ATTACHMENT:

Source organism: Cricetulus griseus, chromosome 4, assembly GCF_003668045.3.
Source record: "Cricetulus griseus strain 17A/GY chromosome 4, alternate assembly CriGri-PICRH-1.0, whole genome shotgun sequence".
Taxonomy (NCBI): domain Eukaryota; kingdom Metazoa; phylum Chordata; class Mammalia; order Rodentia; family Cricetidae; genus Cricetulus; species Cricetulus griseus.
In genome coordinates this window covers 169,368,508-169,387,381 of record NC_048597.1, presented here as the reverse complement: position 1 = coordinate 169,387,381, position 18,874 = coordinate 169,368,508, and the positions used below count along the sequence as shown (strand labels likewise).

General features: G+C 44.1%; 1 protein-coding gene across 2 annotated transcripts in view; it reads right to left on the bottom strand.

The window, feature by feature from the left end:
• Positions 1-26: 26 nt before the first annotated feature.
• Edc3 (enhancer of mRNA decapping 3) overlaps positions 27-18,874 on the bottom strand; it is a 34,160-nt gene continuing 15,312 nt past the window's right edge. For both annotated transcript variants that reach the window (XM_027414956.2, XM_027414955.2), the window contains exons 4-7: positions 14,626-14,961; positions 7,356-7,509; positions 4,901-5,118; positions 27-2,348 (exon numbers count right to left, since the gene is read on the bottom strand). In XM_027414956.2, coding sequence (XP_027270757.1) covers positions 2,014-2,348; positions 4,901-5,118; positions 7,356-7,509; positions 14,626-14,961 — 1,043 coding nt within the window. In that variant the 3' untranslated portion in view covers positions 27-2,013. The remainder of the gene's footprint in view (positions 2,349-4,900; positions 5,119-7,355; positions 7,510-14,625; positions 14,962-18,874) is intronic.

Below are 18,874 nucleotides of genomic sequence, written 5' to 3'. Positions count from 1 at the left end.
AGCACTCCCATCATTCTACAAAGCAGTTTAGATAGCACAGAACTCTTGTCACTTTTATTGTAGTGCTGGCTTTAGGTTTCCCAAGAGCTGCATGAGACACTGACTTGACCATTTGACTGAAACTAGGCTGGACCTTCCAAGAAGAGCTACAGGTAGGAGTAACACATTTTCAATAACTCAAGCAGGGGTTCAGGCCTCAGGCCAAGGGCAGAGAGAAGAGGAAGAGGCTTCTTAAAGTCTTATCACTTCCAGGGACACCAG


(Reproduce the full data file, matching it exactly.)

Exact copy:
Source organism: Cricetulus griseus, chromosome 4, assembly GCF_003668045.3.
Source record: "Cricetulus griseus strain 17A/GY chromosome 4, alternate assembly CriGri-PICRH-1.0, whole genome shotgun sequence".
Taxonomy (NCBI): domain Eukaryota; kingdom Metazoa; phylum Chordata; class Mammalia; order Rodentia; family Cricetidae; genus Cricetulus; species Cricetulus griseus.
In genome coordinates this window covers 169,368,508-169,387,381 of record NC_048597.1, presented here as the reverse complement: position 1 = coordinate 169,387,381, position 18,874 = coordinate 169,368,508, and the positions used below count along the sequence as shown (strand labels likewise).

General features: G+C 44.1%; 1 protein-coding gene across 2 annotated transcripts in view; it reads right to left on the bottom strand.

The window, feature by feature from the left end:
• Positions 1-26: 26 nt before the first annotated feature.
• Edc3 (enhancer of mRNA decapping 3) overlaps positions 27-18,874 on the bottom strand; it is a 34,160-nt gene continuing 15,312 nt past the window's right edge. For both annotated transcript variants that reach the window (XM_027414956.2, XM_027414955.2), the window contains exons 4-7: positions 14,626-14,961; positions 7,356-7,509; positions 4,901-5,118; positions 27-2,348 (exon numbers count right to left, since the gene is read on the bottom strand). In XM_027414956.2, coding sequence (XP_027270757.1) covers positions 2,014-2,348; positions 4,901-5,118; positions 7,356-7,509; positions 14,626-14,961 — 1,043 coding nt within the window. In that variant the 3' untranslated portion in view covers positions 27-2,013. The remainder of the gene's footprint in view (positions 2,349-4,900; positions 5,119-7,355; positions 7,510-14,625; positions 14,962-18,874) is intronic.

Below are 18,874 nucleotides of genomic sequence, written 5' to 3'. Positions count from 1 at the left end.
AGCACTCCCATCATTCTACAAAGCAGTTTAGATAGCACAGAACTCTTGTCACTTTTATTGTAGTGCTGGCTTTAGGTTTCCCAAGAGCTGCATGAGACACTGACTTGACCATTTGACTGAAACTAGGCTGGACCTTCCAAGAAGAGCTACAGGTAGGAGTAACACATTTTCAATAACTCAAGCAGGGGTTCAGGCCTCAGGCCAAGGGCAGAGAGAAGAGGAAGAGGCTTCTTAAAGTCTTATCACTTCCAGGGACACCAG